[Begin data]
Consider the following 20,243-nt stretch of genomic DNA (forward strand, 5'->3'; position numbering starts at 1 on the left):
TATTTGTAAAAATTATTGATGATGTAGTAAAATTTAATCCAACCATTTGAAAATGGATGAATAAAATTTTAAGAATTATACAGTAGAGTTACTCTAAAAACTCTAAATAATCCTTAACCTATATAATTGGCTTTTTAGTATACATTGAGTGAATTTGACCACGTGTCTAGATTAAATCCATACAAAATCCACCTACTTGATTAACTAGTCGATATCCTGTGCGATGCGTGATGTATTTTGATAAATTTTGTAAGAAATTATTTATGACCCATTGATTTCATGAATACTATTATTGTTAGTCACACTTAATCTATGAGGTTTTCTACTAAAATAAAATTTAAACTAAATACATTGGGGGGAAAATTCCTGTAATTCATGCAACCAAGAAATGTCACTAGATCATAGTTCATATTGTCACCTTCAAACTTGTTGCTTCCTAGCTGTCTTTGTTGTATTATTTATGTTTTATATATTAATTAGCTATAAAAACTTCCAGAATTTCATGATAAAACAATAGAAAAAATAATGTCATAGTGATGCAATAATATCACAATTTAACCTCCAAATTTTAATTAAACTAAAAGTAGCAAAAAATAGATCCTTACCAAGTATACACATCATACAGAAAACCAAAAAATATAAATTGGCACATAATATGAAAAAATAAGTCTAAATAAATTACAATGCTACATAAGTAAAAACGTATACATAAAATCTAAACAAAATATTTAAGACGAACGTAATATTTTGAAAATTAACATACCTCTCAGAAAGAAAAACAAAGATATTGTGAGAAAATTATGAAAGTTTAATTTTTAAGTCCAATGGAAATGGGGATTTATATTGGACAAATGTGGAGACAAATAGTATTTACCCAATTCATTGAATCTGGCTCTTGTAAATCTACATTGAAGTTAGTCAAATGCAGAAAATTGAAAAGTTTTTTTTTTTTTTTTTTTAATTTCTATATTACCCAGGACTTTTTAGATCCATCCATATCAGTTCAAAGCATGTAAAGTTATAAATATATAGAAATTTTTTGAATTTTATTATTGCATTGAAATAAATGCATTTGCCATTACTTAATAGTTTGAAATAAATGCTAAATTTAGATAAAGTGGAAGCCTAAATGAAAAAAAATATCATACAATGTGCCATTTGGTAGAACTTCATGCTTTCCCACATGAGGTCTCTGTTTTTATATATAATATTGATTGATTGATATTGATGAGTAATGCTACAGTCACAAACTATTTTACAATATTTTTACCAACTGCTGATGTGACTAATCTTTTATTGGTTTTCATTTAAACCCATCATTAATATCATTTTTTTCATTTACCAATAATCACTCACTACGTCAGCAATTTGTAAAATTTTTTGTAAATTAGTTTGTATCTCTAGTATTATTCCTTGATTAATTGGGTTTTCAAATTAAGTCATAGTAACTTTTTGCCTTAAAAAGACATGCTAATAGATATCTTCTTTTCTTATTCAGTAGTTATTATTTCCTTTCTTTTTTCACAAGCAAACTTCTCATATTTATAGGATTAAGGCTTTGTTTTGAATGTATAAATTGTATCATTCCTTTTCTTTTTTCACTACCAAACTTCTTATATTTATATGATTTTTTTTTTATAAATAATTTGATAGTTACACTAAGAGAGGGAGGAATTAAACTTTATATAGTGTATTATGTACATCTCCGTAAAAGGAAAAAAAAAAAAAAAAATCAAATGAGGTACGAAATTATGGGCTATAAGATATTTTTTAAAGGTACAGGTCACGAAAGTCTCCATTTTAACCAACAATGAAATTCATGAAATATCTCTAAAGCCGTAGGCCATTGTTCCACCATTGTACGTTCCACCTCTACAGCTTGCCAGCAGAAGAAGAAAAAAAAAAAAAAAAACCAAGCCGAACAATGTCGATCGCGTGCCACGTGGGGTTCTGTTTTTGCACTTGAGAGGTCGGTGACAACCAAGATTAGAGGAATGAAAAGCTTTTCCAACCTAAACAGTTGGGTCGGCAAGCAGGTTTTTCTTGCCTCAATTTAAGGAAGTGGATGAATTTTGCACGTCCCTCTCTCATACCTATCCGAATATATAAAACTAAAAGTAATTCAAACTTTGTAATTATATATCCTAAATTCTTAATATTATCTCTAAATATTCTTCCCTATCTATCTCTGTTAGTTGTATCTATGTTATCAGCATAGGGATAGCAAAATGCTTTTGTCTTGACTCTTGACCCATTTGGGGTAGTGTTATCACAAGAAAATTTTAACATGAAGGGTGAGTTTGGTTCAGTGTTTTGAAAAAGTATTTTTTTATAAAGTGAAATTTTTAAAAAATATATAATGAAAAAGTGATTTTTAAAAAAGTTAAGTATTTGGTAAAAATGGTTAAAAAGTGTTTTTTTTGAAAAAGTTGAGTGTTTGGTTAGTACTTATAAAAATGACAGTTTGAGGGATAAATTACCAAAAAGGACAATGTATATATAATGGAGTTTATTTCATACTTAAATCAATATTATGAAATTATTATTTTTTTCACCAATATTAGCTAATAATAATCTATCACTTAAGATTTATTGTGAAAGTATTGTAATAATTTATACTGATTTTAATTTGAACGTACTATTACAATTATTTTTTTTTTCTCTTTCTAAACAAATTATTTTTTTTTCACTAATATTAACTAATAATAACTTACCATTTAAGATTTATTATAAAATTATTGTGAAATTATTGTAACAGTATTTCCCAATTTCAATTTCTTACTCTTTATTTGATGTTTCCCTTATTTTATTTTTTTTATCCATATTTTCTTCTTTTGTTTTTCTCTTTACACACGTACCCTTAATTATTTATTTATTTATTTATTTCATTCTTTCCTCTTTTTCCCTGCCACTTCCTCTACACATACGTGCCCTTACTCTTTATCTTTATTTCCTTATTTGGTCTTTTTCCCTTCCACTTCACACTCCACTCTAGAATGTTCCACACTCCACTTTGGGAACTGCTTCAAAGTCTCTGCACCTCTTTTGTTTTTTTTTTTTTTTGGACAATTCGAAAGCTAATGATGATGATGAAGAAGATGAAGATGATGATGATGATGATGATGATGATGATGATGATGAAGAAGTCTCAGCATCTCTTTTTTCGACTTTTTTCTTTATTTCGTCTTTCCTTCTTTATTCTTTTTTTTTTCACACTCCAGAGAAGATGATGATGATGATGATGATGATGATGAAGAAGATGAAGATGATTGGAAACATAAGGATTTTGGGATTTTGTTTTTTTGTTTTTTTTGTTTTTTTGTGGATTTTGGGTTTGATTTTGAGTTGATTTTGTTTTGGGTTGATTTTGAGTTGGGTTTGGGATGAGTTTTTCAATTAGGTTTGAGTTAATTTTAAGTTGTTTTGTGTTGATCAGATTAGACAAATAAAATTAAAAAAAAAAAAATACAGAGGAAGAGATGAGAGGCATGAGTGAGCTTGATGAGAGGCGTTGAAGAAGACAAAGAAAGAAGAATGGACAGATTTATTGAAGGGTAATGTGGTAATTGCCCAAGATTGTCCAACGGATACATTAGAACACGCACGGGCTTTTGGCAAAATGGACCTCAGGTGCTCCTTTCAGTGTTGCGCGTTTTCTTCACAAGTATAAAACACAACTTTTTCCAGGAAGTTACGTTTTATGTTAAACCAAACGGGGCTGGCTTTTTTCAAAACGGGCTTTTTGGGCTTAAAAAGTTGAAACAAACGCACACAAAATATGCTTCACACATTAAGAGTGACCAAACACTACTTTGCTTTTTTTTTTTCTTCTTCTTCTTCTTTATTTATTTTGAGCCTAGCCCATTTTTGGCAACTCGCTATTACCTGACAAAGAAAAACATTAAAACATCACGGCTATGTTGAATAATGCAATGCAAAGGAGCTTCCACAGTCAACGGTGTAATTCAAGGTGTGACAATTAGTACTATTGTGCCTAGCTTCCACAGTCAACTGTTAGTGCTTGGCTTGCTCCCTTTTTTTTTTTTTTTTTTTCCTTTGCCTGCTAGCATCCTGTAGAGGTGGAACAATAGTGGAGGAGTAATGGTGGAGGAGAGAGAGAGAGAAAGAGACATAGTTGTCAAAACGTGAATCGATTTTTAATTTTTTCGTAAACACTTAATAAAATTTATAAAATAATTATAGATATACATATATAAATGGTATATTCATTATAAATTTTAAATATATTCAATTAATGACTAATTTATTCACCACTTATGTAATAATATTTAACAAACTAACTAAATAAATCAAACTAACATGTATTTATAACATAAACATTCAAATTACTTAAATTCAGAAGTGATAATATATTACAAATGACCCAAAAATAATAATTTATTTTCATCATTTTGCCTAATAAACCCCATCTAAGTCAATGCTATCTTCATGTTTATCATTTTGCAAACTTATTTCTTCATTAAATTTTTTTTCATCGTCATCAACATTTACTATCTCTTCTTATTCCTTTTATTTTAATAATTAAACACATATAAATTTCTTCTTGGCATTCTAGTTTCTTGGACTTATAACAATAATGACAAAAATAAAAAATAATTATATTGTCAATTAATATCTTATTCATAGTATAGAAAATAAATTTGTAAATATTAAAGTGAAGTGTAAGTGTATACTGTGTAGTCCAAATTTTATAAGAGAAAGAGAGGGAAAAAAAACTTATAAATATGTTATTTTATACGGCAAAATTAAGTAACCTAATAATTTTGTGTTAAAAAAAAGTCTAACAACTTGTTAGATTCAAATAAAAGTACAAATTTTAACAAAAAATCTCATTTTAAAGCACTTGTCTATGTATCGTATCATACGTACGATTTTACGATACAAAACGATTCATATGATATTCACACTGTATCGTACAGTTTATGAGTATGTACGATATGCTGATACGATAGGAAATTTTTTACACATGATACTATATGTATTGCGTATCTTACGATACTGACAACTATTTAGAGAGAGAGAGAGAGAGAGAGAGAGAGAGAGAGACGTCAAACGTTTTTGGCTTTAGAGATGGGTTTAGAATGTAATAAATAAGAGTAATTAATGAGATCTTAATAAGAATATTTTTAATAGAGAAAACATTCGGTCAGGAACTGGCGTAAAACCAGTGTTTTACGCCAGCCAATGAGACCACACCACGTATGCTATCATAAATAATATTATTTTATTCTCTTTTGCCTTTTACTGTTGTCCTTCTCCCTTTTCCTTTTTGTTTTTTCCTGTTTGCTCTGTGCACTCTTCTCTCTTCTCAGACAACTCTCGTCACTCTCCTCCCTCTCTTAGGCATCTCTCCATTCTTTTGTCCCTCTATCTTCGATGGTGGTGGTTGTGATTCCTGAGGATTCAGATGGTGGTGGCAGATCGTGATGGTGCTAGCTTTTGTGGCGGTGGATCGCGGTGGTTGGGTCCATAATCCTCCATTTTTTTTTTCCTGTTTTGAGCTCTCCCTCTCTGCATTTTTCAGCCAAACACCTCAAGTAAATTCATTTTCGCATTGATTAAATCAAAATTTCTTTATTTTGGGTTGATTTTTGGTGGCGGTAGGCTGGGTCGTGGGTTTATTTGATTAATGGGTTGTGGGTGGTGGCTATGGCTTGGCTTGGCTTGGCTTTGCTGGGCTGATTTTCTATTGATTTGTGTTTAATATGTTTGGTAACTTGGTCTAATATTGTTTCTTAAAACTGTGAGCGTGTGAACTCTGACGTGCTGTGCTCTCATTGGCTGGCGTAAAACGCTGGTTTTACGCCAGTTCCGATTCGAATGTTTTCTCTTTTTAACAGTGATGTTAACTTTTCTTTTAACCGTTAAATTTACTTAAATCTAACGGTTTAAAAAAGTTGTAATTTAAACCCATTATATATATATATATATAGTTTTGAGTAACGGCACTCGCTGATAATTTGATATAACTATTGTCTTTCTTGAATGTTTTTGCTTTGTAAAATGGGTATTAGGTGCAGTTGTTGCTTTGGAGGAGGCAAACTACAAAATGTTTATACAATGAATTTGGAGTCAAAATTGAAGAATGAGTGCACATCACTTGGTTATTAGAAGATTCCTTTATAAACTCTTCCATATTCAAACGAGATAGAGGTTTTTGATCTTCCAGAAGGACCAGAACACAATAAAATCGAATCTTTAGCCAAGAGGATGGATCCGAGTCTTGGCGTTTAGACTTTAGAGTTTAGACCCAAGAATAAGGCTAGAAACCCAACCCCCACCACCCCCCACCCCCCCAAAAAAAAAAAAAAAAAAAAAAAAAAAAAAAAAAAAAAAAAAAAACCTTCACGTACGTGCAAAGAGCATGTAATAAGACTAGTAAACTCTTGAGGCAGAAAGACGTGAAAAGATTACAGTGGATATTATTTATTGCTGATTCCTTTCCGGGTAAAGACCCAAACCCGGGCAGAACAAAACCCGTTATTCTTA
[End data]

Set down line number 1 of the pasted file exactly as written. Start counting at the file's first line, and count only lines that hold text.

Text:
Consider the following 20,243-nt stretch of genomic DNA (forward strand, 5'->3'; position numbering starts at 1 on the left):